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American researcher Mark Dickey, center, talks to journalists after being pulled out of Morca cave near Anamur, south Turkey, on early Tuesday, Sept. 12, 2023, more than a week after he became seriously ill 1,000 meters (more than 3,000 feet) below its entrance. Teams from across Europe had rushed to Morca cave in southern Turkey’s Taurus Mountains to aid Dickey, a 40-year-old experienced caver who became seriously ill on Sept. 2 with stomach bleeding. (Suleyman Cenk Idaye/IHA via AP)

OAN’s Elizabeth Volberding
12:15 PM – Tuesday, September 12, 2023

On Monday, American researcher Mark Dickey was rescued out of a cave in Turkey after a whole week of being trapped. Officials say that he had become very ill and was too frail to make his own way out.


The 40-year-old researcher had embarked on an exploration mission with a group of other researchers in the Turkish Morca Cave. During his journey, he had reportedly become seriously ill with stomach bleeding when he was more than 3,000 feet below the cave’s entrance.

The European Cave Rescue Association (ECRA) announced that it first received a call on September 2nd, notifying them about Dickey’s unfortunate circumstances. An international rescue operation led by approximately 200 aid workers had rushed to treat him after the call was made. 

The rescue crew came from countries such as the United States, Hungary, Poland, Romania, and Ukraine, along with doctors and paramedics from other countries across the globe.

According to reports, Dickey’s gastrointestinal conditions were so drastic that medics and rescuers had to give him an immediate blood transfusion down in the depths of the cave. He was physically unable to leave the cave himself, so the rescue personnel carried him out on a stretcher.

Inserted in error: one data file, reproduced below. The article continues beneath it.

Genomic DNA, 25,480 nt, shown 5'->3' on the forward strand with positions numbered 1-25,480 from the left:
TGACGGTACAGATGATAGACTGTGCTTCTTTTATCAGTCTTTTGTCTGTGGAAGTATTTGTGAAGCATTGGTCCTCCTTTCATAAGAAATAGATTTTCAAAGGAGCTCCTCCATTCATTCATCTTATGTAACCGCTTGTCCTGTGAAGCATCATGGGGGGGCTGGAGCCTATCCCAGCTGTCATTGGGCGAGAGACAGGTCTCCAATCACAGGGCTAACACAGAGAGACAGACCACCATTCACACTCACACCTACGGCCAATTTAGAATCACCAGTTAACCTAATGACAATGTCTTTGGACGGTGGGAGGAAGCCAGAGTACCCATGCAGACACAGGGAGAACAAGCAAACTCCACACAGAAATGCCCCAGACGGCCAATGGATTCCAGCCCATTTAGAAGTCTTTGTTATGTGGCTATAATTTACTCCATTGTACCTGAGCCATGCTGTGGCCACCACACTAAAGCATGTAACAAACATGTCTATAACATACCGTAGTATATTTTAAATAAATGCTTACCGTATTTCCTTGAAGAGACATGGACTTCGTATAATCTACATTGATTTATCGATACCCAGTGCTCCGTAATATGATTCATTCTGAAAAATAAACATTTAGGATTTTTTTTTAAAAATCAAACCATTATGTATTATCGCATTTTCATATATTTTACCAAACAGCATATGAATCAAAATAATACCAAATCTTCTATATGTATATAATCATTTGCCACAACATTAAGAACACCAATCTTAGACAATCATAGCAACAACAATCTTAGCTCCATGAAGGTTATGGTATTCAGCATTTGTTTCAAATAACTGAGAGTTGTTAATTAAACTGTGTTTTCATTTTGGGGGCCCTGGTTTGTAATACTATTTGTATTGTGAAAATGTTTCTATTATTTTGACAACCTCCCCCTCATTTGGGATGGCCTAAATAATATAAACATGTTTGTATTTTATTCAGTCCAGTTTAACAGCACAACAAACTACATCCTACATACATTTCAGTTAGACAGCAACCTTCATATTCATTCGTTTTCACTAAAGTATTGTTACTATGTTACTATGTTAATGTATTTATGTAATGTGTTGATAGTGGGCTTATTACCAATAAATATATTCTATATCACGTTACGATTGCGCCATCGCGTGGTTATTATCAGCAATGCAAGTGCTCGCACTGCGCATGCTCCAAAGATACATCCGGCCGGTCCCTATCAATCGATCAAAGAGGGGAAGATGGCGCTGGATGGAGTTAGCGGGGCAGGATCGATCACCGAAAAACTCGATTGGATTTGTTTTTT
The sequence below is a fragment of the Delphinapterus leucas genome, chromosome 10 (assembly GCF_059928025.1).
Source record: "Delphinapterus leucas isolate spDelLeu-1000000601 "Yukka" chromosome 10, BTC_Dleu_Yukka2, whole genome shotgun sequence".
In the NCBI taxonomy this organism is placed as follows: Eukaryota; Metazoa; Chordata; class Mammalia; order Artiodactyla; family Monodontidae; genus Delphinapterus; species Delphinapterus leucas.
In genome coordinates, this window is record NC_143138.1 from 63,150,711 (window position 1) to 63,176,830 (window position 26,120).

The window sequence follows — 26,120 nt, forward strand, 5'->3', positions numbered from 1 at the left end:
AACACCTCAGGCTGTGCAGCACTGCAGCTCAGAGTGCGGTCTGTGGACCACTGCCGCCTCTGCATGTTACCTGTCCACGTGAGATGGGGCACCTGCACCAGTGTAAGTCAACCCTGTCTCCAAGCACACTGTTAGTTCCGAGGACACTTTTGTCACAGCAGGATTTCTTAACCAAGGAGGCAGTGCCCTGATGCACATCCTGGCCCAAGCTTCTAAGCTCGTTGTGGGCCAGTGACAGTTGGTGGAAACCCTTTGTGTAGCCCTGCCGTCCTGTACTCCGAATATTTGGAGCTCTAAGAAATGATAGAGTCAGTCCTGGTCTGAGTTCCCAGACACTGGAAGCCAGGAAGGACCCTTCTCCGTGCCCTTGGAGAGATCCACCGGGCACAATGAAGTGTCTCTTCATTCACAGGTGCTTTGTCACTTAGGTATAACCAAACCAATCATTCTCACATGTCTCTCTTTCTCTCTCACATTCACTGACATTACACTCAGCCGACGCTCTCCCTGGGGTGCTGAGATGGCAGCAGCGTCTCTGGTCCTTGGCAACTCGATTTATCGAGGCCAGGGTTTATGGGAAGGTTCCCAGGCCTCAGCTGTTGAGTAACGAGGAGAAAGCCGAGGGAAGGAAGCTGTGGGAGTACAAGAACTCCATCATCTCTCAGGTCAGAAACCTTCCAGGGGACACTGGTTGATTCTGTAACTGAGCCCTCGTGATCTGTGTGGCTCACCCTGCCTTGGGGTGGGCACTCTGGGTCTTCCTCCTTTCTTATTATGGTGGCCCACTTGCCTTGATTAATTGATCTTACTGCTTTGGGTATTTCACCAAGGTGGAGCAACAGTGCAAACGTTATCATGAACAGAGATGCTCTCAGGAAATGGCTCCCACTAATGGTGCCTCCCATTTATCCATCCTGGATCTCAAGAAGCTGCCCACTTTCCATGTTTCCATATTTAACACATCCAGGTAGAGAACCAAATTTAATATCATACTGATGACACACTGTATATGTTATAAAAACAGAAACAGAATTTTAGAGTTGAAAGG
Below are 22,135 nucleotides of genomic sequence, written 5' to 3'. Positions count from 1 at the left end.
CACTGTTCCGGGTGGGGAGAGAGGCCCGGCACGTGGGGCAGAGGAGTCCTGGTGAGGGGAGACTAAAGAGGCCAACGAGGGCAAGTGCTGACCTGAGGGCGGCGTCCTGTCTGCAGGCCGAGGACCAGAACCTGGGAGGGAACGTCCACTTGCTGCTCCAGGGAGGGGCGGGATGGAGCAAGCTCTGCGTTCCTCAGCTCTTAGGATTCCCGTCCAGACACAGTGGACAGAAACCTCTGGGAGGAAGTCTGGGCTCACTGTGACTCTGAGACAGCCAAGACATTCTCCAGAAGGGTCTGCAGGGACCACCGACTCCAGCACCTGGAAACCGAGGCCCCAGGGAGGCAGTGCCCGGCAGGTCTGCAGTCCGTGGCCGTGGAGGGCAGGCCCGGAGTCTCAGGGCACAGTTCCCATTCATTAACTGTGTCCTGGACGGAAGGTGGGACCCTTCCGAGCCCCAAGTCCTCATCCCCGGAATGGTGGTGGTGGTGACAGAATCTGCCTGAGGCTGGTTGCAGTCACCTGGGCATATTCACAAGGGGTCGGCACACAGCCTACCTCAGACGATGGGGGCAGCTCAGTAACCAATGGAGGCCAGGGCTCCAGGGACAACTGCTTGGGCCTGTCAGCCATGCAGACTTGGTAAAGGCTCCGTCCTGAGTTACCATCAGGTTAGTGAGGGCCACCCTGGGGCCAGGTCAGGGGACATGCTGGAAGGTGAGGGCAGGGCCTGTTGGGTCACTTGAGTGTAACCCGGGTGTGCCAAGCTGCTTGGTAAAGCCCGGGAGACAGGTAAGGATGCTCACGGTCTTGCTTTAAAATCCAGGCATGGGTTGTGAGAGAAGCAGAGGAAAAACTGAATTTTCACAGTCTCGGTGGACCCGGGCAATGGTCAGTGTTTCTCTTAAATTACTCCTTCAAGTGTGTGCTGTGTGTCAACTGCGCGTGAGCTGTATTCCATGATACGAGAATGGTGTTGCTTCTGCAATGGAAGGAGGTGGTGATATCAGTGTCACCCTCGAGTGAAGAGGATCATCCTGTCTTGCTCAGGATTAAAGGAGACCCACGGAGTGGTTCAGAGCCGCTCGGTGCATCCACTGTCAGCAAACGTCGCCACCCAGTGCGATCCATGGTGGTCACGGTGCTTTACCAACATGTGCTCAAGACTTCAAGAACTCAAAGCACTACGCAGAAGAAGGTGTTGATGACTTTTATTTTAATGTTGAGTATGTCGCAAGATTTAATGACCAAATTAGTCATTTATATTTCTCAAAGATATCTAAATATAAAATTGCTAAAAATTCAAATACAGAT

The Turkish cave reaches depths of up to 4,186 feet and the temperatures deep below are known to be extremely wet and cold, estimated to reach 39 degrees Fahrenheit.

Challenges for rescuers began during their pull out due to the cave’s steep vertical openings and their navigation through mud and water at severe temperatures. 

Although Dickey became ill on September 2nd, it took until the next day to notify rescuers above ground.

On Tuesday, the Turkish Caving Federation affirmed that the researcher had been successfully removed from the cave at approximately 12:37 a.m. local time. An experienced medic was alongside him and the rescue teams obtained instant updates through a special communications line.

Images photographed at the scene showed that he was lying back while being pulled by harnesses by rescue workers.

As he lay on the stretcher, Dickey told reporters that the incident was a “crazy, crazy adventure.”

“It is amazing to be above ground again,” he remarked, praising the authorities for saving him. He also expressed gratitude to the Hungarian Cave Rescue, Turkish cavers, and the global cave community.

Dickey, who is from Croton-on-Hudson, New York, is an experienced cave researcher and climber who had previously taken part in many international expeditions. He and many others on the mission were mapping the deep Morca cave for the Anatolian Speleology Group Association.

Dickey, who began caving in the 1990s, had explored caves across 20 different U.S. states and in 10 countries, according to his non-profit association for cavers called the Caving Academy.

His parents, Debbie and Andy Dickey, expressed gratitude to the Turkish government, the international caving community, and medical professionals and rescuers for helping to save their son. They released a statement in which they expressed immense relief and excitement for his stable condition.

After the American researcher’s rescue, the ECRA proclaimed that Dickey would be transferred to a hospital after a medical examination.

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